DNV GL led a pilot project with Aker BP to remotely perform inspections on three of their offshore cranes on the Norwegian Continental Shelf. In line with Aker BP’s strategy of minimising its operational carbon footprint, DNV GL performed remote safety inspections of one box boom pedestal crane on the Valhall Flank West and two knuckle boom cranes on the Skarv field, both as part of annual surveys.
On both installations, crane operators and specialised crane technicians on board the platforms used tablets to take close-up video and pictures based on an agreed checklist of selected safety functions, which were shared with DNV GL’s onshore inspectors. On the Valhall Flank West platform, which is normally unmanned, the 1-year old crane, manufactured by NOV, featured auto-testing of the AOPS (automatic overload protection system). It was the first time this was inspected along with the structural connections, critical hydraulic and electrical components, the MOPS (manual overload protections system), and brakes.
A similar inspection programme is being performed on two knuckle boom cranes on the FPSO located in the Skarv field. As Aker BP’s northernmost producing field, it boasts one of the worlds’ largest offshore gas processing plants.
Anchored in 350- to 450-metre water and 210 kilometres off the coast of Sandnessjøen, Norway the ongoing remote assistance pilot task will fully assess how to perform key safety critical tasks in a remote fashion without jeopardising trust and safety for personnel and the asset in the process. Avoiding return travel to Brønnøysund and helicopter travel to Skarv are a few examples of cost saving contributions of this approach. As well as the online flexibility this approach gave Aker BP it also presented the ability to connect multiple DNV GL experts, who would otherwise have had to travel.
“As with physical inspections, communication and knowledge of the equipment or system in question is vital throughout the process between each party. With the use of readily available, live-feed technology such as smartphones, tablet computers and digital cameras, inspections are becoming quicker, more accessible, more cost-effective and have a positive impact on minimising carbon emissions,” says Robert Anfinn Oftedal, head of section, cranes & lifting operations, DNV GL – Oil & Gas.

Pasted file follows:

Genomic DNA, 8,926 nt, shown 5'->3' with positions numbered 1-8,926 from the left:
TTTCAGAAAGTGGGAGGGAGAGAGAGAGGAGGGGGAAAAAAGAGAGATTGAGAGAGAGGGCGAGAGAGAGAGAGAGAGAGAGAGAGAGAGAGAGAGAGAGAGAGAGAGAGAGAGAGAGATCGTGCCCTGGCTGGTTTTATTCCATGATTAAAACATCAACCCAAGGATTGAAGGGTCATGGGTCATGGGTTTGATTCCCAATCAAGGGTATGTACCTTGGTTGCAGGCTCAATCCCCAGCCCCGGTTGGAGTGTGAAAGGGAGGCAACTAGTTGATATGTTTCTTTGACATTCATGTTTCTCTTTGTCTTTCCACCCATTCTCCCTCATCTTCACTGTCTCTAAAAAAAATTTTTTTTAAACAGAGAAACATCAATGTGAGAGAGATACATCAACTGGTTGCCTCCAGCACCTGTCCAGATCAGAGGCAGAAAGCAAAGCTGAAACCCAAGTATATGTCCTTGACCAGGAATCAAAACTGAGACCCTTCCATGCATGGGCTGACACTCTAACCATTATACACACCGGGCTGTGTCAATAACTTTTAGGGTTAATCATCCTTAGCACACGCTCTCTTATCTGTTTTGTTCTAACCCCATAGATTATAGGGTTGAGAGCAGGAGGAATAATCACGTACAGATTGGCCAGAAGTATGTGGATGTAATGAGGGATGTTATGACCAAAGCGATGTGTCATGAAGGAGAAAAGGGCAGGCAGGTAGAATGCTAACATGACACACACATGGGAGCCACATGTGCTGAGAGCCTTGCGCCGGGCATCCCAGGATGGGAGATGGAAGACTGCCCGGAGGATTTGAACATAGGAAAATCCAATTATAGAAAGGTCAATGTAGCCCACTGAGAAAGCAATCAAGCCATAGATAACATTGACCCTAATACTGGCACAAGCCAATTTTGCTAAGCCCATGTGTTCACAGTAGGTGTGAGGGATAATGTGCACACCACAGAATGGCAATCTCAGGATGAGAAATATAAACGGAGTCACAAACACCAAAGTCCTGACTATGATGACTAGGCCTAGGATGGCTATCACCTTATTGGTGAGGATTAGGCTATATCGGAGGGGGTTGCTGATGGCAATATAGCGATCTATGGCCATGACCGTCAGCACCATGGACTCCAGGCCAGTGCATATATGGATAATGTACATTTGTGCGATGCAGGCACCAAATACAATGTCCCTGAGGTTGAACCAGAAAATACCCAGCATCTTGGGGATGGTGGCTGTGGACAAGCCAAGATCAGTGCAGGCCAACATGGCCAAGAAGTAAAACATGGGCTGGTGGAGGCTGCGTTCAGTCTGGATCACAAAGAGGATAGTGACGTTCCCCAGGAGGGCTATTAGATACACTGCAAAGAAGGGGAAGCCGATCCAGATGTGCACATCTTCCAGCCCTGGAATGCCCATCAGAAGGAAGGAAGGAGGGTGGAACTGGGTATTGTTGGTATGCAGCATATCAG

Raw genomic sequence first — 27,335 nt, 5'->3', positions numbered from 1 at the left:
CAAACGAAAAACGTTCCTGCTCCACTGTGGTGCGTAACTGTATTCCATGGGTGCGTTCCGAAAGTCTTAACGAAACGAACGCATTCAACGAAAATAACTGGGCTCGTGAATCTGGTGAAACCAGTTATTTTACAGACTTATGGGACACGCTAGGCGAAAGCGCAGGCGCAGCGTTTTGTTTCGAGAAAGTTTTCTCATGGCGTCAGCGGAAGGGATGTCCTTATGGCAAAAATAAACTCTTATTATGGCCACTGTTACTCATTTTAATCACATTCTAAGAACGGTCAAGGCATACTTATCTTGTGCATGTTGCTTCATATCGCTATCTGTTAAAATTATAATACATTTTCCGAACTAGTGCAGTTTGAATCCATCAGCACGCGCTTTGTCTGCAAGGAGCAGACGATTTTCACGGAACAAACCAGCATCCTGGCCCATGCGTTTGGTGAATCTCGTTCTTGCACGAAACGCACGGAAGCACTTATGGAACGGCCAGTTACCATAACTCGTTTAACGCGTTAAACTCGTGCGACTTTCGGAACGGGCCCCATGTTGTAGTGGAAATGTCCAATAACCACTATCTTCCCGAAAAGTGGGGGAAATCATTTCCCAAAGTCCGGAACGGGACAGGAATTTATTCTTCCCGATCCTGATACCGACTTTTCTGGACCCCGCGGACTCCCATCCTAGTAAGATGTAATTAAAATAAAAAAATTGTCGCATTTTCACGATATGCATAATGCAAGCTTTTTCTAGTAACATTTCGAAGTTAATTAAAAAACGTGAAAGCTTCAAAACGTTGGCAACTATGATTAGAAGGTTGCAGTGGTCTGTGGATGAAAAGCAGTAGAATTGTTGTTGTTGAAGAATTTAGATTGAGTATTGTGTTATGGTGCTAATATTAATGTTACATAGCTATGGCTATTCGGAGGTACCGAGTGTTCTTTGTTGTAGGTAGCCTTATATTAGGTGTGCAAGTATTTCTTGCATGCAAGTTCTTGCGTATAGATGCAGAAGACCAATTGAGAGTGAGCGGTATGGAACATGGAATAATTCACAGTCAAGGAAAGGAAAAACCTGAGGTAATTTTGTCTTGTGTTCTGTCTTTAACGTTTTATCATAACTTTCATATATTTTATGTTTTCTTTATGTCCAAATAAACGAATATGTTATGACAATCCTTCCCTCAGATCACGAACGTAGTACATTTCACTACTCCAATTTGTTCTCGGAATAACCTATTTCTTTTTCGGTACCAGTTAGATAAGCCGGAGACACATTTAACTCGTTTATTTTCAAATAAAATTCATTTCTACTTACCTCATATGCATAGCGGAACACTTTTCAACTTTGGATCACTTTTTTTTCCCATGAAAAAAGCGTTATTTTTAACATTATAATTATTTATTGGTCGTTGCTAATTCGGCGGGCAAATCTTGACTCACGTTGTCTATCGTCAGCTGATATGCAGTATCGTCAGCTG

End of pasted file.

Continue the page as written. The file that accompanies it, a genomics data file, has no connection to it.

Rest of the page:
“The global pandemic has accelerated the onset of remote surveys in the industry and we are really beginning to realise the impact this technology can have in the long term. The ability for expert inspectors and surveyors located anywhere in the world to confidently ‘visit’ assets to verify quality and integrity in full compliance with company specifications or industry standards is very appealing to the oil and gas industry,” adds Arve Johan Kalleklev, Regional Manager, Norway and Eurasia, DNV GL – Oil & Gas.
Responding to intensified demand for “virtual” verification and certification services for topside and subsea equipment, DNV GL has undertaken more than 4,000 remote inspections for the oil and gas industry so far this year. This has included surveys such as a marine warranty survey of a barge and platform in Senegal and material certification of subsea equipment in China.
“Using an Automatic Test system with a digital interface significantly reduces risk compared to manual inspections via procedures. The next generation of cranes will be set up with continuous monitoring systems which enables us to move into a predictive maintenance regime. The remote inspection programs will then focus on verification of the entire systems,” says Svein Harald Hetland, Technical Authority Lifting, Aker BP ASA.
“Our operating model will use lessons learned from the pilot and scale the remote assist concept across our assets as we adapt to a new normal,” concludes Ine Dolve, SVP Operations & Asset Development, Aker BP ASA.